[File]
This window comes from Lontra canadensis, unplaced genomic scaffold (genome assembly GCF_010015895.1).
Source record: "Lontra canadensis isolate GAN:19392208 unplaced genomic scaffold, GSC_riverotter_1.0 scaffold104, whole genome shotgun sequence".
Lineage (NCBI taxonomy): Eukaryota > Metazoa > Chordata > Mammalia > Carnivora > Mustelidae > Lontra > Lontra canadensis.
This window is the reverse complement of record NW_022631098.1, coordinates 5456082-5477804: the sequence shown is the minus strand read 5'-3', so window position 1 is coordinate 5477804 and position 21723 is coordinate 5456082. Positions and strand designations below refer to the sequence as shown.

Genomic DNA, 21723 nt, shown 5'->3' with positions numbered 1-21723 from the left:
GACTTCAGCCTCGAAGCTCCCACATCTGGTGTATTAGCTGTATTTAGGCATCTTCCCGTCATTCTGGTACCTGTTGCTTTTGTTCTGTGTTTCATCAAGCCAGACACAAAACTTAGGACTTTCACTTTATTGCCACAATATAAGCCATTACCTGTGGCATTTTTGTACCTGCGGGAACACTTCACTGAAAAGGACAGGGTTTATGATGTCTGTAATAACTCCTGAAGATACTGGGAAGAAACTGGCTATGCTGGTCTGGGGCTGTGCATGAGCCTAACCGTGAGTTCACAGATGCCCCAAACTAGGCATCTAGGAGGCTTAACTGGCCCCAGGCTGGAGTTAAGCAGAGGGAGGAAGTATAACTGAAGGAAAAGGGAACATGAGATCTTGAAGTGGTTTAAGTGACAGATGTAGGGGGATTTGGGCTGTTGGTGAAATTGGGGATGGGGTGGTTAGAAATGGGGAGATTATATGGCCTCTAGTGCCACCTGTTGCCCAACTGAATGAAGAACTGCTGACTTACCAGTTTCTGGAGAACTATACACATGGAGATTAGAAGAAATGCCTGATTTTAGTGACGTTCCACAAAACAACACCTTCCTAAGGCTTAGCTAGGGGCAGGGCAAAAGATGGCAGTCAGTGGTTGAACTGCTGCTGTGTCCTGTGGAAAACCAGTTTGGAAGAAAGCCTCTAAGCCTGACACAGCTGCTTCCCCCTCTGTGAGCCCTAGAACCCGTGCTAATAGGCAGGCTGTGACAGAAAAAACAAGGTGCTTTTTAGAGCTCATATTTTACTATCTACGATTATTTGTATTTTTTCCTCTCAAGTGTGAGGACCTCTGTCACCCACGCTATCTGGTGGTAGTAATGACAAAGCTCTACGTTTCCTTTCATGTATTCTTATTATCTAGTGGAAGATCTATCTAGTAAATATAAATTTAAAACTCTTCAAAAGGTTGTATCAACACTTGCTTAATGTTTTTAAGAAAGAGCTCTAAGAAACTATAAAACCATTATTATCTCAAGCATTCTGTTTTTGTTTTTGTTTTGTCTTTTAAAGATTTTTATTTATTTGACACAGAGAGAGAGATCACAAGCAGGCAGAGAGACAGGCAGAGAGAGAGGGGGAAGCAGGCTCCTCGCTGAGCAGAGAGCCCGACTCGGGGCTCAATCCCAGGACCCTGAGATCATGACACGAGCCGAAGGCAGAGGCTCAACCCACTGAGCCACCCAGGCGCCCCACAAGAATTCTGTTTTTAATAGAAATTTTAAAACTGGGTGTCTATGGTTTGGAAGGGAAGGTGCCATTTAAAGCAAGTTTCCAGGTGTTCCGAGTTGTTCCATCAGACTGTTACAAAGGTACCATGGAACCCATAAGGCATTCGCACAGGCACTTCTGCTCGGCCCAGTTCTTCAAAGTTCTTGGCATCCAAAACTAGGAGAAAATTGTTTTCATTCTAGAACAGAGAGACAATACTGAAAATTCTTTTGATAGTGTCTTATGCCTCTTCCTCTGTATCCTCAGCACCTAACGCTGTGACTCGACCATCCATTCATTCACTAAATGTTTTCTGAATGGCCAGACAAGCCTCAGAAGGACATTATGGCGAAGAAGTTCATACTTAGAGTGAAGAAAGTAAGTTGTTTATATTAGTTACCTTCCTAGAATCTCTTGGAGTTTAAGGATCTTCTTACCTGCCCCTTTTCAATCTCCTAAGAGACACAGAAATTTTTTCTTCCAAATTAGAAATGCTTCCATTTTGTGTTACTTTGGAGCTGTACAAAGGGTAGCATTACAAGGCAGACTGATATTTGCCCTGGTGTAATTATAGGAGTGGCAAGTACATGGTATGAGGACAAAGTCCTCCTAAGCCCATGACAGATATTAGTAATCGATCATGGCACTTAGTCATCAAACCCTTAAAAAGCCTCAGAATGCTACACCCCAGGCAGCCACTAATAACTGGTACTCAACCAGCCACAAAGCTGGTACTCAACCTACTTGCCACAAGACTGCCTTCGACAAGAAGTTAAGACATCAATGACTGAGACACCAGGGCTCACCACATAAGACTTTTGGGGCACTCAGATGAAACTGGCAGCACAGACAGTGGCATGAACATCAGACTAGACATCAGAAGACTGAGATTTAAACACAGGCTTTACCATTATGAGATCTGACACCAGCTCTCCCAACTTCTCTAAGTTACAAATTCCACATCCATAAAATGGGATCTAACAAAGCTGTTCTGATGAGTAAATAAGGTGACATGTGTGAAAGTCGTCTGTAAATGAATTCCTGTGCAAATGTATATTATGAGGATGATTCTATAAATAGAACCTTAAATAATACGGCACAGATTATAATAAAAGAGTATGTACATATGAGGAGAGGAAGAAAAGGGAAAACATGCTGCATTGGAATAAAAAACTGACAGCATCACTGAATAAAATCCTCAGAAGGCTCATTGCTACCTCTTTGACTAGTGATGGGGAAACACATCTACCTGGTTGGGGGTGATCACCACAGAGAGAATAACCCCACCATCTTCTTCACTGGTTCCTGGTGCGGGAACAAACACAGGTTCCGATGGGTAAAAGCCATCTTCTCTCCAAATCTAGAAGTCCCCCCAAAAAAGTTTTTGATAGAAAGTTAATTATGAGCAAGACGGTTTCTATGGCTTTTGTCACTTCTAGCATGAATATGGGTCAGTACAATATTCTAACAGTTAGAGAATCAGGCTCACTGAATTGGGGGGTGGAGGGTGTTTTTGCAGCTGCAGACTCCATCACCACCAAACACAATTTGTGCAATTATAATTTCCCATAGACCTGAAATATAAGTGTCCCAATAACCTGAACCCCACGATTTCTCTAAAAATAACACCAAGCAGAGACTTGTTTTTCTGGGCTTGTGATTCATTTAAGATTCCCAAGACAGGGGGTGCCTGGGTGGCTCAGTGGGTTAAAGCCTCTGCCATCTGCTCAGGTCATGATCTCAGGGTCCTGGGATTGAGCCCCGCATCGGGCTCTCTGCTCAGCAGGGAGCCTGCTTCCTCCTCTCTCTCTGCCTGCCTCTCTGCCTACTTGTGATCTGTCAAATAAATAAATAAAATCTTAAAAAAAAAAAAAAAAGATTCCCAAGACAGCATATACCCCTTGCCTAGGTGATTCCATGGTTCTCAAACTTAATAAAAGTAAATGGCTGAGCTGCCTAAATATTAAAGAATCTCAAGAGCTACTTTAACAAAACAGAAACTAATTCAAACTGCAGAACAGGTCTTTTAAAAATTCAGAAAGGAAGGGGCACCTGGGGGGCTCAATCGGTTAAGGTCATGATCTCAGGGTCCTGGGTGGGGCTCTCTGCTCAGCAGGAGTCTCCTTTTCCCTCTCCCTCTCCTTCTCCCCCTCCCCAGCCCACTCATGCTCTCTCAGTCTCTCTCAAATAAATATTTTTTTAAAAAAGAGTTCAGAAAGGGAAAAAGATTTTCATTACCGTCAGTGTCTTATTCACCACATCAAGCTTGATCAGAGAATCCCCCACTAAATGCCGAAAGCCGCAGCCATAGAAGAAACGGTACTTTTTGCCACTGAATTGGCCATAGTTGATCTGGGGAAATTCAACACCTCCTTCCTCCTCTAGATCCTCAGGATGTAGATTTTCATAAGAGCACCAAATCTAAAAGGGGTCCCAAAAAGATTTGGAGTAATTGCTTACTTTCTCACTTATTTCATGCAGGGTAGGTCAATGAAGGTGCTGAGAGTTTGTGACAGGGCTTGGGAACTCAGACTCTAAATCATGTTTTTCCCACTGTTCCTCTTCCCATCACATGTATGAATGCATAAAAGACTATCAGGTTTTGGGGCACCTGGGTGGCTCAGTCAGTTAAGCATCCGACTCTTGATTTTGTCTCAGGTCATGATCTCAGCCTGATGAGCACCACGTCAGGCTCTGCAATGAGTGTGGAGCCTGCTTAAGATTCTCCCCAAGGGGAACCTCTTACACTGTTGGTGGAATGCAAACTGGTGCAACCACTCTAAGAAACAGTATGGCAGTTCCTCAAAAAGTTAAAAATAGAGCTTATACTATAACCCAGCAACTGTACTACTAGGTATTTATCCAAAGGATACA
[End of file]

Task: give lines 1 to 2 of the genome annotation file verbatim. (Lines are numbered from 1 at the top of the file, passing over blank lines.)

This window comes from Lontra canadensis, unplaced genomic scaffold (genome assembly GCF_010015895.1).
Source record: "Lontra canadensis isolate GAN:19392208 unplaced genomic scaffold, GSC_riverotter_1.0 scaffold104, whole genome shotgun sequence".